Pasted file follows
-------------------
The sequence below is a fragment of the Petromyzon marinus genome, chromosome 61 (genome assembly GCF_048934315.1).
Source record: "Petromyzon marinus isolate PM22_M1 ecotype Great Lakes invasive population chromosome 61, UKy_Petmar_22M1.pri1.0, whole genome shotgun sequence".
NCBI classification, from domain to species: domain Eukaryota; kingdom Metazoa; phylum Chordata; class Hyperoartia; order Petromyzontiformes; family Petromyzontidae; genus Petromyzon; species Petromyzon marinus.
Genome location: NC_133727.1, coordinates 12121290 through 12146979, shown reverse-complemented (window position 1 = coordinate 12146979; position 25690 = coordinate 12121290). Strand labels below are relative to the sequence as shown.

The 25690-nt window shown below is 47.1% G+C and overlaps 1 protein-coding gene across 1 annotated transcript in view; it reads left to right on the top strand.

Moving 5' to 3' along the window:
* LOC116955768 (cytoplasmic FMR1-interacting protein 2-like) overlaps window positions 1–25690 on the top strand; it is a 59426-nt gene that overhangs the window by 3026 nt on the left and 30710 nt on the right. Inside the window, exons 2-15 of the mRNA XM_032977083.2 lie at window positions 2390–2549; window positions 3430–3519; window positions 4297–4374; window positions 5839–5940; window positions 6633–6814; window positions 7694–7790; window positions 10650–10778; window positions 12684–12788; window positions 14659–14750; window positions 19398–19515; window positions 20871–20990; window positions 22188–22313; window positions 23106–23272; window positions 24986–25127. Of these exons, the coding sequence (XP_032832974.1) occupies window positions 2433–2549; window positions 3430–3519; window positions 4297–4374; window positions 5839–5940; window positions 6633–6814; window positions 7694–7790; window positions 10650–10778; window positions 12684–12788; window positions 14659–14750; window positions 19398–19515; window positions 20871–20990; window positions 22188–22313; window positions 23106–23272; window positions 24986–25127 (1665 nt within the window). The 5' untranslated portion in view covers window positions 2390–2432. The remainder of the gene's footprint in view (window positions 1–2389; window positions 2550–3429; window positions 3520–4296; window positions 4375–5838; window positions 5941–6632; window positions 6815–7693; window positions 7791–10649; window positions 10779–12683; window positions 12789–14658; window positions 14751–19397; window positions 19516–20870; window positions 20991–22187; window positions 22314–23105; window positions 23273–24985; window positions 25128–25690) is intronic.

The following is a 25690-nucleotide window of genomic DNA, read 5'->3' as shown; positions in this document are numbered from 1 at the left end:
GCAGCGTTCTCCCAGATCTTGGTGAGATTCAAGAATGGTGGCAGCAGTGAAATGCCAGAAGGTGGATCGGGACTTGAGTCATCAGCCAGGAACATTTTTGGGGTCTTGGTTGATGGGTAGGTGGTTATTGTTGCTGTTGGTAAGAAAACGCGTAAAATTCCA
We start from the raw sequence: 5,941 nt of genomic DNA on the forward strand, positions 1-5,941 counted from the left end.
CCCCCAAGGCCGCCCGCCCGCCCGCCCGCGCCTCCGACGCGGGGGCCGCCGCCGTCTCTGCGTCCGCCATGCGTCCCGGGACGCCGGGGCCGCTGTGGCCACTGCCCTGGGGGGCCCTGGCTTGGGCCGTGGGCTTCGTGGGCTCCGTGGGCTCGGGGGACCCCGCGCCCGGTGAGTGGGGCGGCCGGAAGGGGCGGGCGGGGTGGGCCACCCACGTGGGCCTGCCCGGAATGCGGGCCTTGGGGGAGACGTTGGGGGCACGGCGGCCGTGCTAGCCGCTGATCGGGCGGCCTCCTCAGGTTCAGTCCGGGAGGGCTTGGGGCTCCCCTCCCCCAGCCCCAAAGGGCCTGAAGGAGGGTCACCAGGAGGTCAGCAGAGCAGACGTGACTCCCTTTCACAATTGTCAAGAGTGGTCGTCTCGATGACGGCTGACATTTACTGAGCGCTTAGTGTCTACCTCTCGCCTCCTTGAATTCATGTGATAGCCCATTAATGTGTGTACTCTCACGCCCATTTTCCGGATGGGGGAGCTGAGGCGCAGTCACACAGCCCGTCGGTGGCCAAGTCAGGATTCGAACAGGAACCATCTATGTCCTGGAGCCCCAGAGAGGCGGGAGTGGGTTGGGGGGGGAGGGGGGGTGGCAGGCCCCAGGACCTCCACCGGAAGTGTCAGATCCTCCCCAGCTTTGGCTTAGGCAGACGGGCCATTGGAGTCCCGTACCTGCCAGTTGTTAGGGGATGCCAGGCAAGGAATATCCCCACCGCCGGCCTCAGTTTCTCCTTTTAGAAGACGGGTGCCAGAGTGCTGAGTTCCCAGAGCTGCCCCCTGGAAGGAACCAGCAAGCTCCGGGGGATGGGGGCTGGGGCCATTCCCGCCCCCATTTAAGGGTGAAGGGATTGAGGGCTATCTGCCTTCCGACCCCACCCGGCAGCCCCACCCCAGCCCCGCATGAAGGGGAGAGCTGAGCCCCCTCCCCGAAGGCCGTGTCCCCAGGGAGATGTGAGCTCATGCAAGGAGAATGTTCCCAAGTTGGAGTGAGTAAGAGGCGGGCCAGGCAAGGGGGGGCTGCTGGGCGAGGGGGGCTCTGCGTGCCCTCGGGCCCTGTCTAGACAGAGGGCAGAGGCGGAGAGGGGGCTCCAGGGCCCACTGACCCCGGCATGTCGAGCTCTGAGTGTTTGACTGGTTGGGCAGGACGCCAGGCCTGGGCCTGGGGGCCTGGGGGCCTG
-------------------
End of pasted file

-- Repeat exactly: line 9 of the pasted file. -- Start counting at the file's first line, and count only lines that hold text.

GCAGCGTTCTCCCAGATCTTGGTGAGATTCAAGAATGGTGGCAGCAGTGAAATGCCAGAAGGTGGATCGGGACTTGAGTCATCAGCCAGGAACATTTTTGGGGTCTTGGTTGATGGGTAGGTGGTTATTGTTGCTGTTGGTAAGAAAACGCGTAAAATTCCA